John Joe Nevin believes more of Ireland’s world-class amateur boxers will inevitably follow him into the paid boxing ranks, but not because of anything he may achieve in a career which was mapped out in considerable detail in Dublin yesterday.
Nevin was speaking at a press conference to put some meat onto the bones of a decision long since flagged and addressed the issue of his former colleagues’ futures just moments after Paddy Barnes won his latest World Championship bout in Kazakhstan.
The Belfast flyweight has spoken openly about leaving Billy Walsh’s high-performing, high-performance unit. So too has Michael Conlan and Jason Quigley while Joe Ward is another who would have no shortage of suitors were he to turn pro.
“They’re not just going to be looking at me do well and say, ‘oh, I should go’,” Nevin reasoned at the Westbury Hotel off Grafton Street. “Everyone has their goal in the amateur business and when it’s done, when it’s time to move on, they’ll move.”
A number of journalists spent the opening half of yesterday’s briefing with one eye trained on laptops showing the unfolding events in the Almaty ring but Nevin has long since moved on from an environment in which he medalled at every major championship.
His ambitions were laid out in no-nonsense prose: a featherweight world title top of the list; a shot at Luke Campbell, the British boxer who deprived him of gold at London 2012 and the opportunity to walk in Muhammad Ali’s shoes by fighting in Croke Park.
“I want to be the second to do that and it would mean the world to me. What I did in the amateur business, winning all the medals, was special but the goal was to win that Olympic medal and then I got greedy and went for the full package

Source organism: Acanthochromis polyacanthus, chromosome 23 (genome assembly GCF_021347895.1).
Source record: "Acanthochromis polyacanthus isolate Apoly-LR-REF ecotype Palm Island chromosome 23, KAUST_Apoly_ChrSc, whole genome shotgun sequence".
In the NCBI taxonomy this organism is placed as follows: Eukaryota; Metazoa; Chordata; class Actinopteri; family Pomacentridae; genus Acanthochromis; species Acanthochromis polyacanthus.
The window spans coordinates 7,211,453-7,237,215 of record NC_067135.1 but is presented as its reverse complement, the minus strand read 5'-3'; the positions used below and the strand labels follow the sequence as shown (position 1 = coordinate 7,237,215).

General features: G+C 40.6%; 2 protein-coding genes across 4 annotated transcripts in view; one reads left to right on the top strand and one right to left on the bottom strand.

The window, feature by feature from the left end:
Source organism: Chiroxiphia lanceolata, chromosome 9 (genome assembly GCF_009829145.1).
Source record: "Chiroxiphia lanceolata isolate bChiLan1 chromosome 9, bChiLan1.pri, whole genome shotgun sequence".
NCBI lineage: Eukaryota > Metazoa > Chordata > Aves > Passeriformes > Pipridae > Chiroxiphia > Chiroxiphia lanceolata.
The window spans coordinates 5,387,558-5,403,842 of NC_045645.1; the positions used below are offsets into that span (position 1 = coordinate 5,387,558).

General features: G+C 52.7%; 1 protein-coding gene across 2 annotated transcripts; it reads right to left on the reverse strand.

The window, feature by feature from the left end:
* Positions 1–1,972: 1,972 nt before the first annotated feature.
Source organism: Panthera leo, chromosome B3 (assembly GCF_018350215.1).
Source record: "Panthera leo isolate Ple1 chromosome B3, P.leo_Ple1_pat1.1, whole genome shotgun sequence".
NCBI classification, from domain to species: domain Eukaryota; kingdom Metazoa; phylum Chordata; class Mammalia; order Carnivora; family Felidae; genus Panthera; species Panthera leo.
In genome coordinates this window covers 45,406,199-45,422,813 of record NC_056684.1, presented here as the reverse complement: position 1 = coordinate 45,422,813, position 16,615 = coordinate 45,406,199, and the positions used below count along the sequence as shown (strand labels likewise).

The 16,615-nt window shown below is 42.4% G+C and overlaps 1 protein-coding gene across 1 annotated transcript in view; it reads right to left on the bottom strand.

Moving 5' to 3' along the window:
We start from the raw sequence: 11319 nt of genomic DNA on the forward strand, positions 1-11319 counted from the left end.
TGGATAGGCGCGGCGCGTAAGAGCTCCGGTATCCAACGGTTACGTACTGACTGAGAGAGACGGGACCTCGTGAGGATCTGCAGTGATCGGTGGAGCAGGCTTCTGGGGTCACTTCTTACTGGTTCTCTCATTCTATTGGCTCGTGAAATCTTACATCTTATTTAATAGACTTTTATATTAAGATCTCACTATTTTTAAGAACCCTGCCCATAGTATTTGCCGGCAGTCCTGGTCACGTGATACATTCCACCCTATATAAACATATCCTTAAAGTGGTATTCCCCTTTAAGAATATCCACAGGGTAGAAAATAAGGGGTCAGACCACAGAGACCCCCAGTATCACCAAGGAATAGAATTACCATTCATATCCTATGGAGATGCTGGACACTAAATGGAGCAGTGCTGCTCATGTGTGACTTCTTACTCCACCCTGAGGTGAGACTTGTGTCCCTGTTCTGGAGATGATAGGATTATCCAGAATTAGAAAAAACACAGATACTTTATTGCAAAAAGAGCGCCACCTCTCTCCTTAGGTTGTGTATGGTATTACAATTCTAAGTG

“But to win a world title is a dream of mine since I was watching the Rocky movies at seven years old. Looking up to Rocky Balboa — a movie — it was a bit childish but it’s come since then and to see Bernard Dunne win a world title in Dublin makes me want it even more.”
There was an element of the poetic then to the fact that he will be based in Philadelphia, the city in which Sylvester Stallone’s Oscar-winning film was based, having signed a deal with Irish American Tom Moran’s Green Blood Boxing and Berkeley Sports & Media.
Nevin hasn’t made it up the 72 famous steps to the Philly Museum of Art just yet but he has completed a recce of the boxing scene in Philly and took in a recent Green Bloodpromotion at the Electric Factory involving former roommate and sparring partner Anthony Cacace.
Cacace is from Belfast and is one of a handful of Irish fighters fighting under the same umbrella in the Pennsylvania city. His presence, and that of Brian McKeown who has trained him from year dot at Cavan Boxing Club, may be crucial to a self-confessed homebird.
McKeown has no doubt but that his charge can transition seamlessly to the paid ranks and insisted he had the punch to match the prancing he is famed for.
“The plan is the same,” said Nevin at one point, “hit and don’t get hit.”
There was an understandable eagerness to get going with Nevin insisting he could take a number of world champions right here, right now but there was a nod to patience too and an acceptance that his first fight will more than likely have to wait until 2014.
GreenBlood’s role is to manage and Berkely’s to act as sponsors but a deal has yet to be agreed with any of the major American promoters whose input will be essential if Nevin is to break the lucrative US market.
Oscar de la Hoya’s Golden Boy and Top Rank are favoured, but only as long as they buy into Moran’s master plan for world domination by a man he said could prove to be Ireland’s greatest ever boxer.
John Duddy’s promoter Eddie McLoughlin sold out Madison Square Garden by “selling tickets to about ten bars in Queens”, according to Moran who talked up an untapped Irish market in the likes of New York, Brooklyn, Boston and Philadelphia.
“That’s why he is going to fight in markets that are Irish, not in undercards of some high-profile pay-per-view fight in Las Vegas where there is nobody in the arena and he can say ‘I fought on Floyd Mayweather’s undercard’ but it doesn’t mean anything.”
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